An overlooked and rare new gall-inducing micromoth from Brazil

A new species and genus (Cecidonius pampeanus) of primitive monotrysian micromoth from the Brazilian Pampa biome has been recently discovered to induce scarcely noticeable galls under the swollen stems of the Uruguayan pepper tree.

Gall-inducing moths lay their eggs in the tree bark, where the larvae form the characteristic roundish swellings as they grow larger. In their turn, these galls attract various parasitoids and inquiline wasps – wasps that have lost the ability to form galls for their own eggs – and so they take advantage of the galls of other species, while under development. The inquilines modify the galls into larger ones which subsequently last longer and attract even more attention. As a result, even though abundant as young, the new moth’s larvae rarely survive and their density in the field later in life is low.

Moreiraetal_PressRelease_Image2While free-living gall moths are generally rare, the studied genus pupates on the ground, resulting in its being overlooked for over a century. Furthermore, the galls fall to the ground where the last instar larvae undergo a period of suspended development for months. They stay motionless within their gall until pupation and emerge as adults in the next growing season.

After all this time, this species has finally been recognised in the open access journal ZooKeys by an international research team, led by Dr. Gilson Moreira, Universidade Federal do Rio Grande do Sul, Brazil. In their paper, the scientists describe the gall, immature stages and adults of the moth. They also provide information on its natural history in conjunction with one of the associated parasitoid and inquiline wasps.

“It took several years to obtain a small number of C. pampeanus pupae and adults to use for the description,” say the authors.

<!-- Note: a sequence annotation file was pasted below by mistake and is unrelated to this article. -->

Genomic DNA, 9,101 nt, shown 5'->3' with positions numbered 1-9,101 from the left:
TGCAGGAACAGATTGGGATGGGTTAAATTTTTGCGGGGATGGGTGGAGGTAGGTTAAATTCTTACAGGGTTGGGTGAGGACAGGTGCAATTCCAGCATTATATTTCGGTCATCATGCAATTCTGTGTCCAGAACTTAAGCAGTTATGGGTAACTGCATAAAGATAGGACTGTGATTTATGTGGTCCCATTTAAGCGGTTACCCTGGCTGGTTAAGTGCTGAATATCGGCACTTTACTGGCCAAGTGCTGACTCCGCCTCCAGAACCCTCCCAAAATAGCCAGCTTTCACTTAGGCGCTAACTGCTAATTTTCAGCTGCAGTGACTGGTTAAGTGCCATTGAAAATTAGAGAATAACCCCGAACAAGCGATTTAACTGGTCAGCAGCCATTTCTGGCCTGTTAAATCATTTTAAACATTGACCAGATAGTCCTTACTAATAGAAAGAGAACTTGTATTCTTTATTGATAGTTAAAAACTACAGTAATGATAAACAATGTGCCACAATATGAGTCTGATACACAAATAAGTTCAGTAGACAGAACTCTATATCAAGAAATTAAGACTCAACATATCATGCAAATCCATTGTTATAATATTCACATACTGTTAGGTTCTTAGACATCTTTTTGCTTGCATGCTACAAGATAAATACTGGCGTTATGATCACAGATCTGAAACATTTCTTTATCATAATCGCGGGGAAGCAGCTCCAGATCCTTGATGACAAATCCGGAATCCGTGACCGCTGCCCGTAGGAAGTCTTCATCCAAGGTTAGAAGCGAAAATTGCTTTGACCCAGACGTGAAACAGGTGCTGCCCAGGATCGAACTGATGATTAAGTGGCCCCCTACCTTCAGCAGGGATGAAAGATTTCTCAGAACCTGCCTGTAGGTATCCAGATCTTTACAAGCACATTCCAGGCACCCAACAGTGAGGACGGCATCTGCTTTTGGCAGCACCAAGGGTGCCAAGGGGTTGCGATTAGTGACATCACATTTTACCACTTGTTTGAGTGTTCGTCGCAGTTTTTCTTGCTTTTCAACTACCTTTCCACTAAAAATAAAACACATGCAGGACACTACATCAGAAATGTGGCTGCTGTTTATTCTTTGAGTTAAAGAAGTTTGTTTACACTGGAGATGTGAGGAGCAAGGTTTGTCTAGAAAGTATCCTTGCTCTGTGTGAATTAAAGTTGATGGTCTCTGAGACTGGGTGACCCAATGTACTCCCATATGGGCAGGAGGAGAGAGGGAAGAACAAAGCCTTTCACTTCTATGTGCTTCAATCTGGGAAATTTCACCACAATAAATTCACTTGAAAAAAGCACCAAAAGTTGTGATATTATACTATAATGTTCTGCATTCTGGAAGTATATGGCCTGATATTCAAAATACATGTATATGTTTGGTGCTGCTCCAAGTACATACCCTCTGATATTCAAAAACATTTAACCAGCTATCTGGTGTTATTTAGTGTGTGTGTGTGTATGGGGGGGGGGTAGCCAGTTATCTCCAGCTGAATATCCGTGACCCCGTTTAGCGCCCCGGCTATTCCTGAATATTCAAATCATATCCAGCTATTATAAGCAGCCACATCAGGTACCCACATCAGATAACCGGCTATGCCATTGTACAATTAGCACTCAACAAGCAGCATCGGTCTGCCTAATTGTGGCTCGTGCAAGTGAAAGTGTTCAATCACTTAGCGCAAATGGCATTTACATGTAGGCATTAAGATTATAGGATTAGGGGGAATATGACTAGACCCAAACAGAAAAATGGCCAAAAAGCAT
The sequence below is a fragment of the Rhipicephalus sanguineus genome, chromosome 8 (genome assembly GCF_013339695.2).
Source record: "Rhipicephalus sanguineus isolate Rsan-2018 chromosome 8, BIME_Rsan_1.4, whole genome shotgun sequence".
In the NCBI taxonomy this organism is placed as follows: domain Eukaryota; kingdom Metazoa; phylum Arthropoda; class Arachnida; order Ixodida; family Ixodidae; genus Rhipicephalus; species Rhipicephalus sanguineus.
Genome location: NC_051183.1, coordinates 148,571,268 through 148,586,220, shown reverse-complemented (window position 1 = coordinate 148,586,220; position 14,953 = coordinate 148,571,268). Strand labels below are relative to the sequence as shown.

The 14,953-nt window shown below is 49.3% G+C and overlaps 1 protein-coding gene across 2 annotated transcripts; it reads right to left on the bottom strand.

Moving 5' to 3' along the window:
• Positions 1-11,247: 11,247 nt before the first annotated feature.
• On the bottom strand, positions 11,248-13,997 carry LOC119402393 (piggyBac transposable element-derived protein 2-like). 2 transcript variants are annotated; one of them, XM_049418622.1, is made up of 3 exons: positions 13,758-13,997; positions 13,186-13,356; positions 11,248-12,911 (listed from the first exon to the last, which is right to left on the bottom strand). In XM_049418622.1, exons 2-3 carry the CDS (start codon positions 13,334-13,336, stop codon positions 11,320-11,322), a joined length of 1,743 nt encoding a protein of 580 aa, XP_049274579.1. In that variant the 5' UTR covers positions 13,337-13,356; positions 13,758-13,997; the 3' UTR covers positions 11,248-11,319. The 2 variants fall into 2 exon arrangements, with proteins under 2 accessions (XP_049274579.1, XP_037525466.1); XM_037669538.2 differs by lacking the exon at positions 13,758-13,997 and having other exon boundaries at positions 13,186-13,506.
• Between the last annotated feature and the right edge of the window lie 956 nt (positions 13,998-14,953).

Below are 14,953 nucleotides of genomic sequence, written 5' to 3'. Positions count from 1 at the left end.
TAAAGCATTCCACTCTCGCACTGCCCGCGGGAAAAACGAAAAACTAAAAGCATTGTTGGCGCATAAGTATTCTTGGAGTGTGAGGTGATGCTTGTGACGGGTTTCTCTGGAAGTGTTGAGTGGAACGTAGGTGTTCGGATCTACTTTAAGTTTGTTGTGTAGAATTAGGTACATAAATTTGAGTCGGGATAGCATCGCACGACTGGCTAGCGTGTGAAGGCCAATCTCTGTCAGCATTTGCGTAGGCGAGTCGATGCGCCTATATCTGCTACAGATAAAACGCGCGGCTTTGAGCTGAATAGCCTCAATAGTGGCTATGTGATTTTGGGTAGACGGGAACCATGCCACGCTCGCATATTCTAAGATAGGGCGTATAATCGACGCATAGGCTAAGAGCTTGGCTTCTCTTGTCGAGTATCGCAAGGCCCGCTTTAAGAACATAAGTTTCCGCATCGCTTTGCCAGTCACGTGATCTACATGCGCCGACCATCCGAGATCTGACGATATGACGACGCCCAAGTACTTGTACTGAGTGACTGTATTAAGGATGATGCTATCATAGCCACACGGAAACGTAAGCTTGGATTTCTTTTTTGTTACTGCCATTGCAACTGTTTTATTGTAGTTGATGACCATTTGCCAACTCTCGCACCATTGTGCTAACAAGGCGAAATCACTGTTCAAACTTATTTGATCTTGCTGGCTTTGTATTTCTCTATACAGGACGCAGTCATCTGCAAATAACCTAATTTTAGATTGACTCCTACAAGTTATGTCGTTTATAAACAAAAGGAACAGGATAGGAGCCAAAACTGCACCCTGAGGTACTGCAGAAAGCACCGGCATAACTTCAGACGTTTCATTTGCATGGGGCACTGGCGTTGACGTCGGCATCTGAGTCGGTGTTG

“The existence of these galls has been known for more than a century. However, biologists believed they are induced by the inquiline wasps,” they explain. “Consequently, it turned out that the wasps do not induce galls, but rather modify them early in development into large and colourful, visually appealing galls.”

The study also provides strong evidence that the species is under threat of extinction and the scientists suggest that protective measures need to be taken to conserve it.

In fact, they found strikingly low levels of gene flow amongst populations of C. pampeanus. In their paper, the team also emphasises that, in case of extinction of the primary gall inducer, a whole insect community associated with their galls will follow. This could happen even before science becomes familiar with all of these species.

Open savannahs of southern Brazil, where populations of the new moth’s host plant (the Uruguayan pepper tree) are found, have been suffering from anthropic impact for decades, mostly caused by agriculture and cattle ranching.

Curiously, the present study is the first in Brazil to suggest that a micromoth and its associated fauna should be subjected to conservation measures.

Extant populations of the new species are distant and isolated from each other, being restricted to a small geographic area in the northeast Southern Brazilian “Campos” (= Pampean savannah), a neglected biome from a nature preservation perspective. Most of the moths have retreated to higher elevations, such as hilltops and hill slopes interspersed with small bushes, where they get shelter from the anthropic influence.

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Original source:

Moreira GRP, Eltz RP, Pase RB, Silva GT, Bordignon SAL, Mey W, Gonçalves GL (2017) Cecidonius pampeanus, gen. et sp. n.: an overlooked and rare, new gall-inducing micromoth associated with Schinus in southern Brazil (Lepidoptera, Cecidosidae). ZooKeys 695: 37-74. https://doi.org/10.3897/zookeys.695.13320

Two new beetle genera and 4 new species from the Australopacific in a new monograph

An outstanding monograph of the Australopacific Region’s saprinine hister beetles supported by the Alexander von Humboldt Foundation

Amid his ongoing revisionary work on a number of hister beetle genera, the Slovakian-born naturalised Dutch entomologist and Alexander von Humboldt Foundation researcher, Dr. Tomáš Lackner, Bavarian State Collection of Zoology, together with fellow entomologist Dr. Richard Leschen, Landcare Research, discovered two new genera and a total of four new species from the Australopacific Region. The newly described endemic insects are featured in an extensive monograph published in the open access journal ZooKeys.

Hister beetles, also known as Clown beetles because of their flattened legs, represent a quite diverse family (Histeridae) of beetles living almost everywhere around the world. Amongst their characteristic traits are their shiny metallic wings. Most of these beetles are predaceous and feed on larvae of other insects, including some pests. Occasionally, some species filter-feed on dung. Curiously, the Clown beetles tend to play dead when threatened.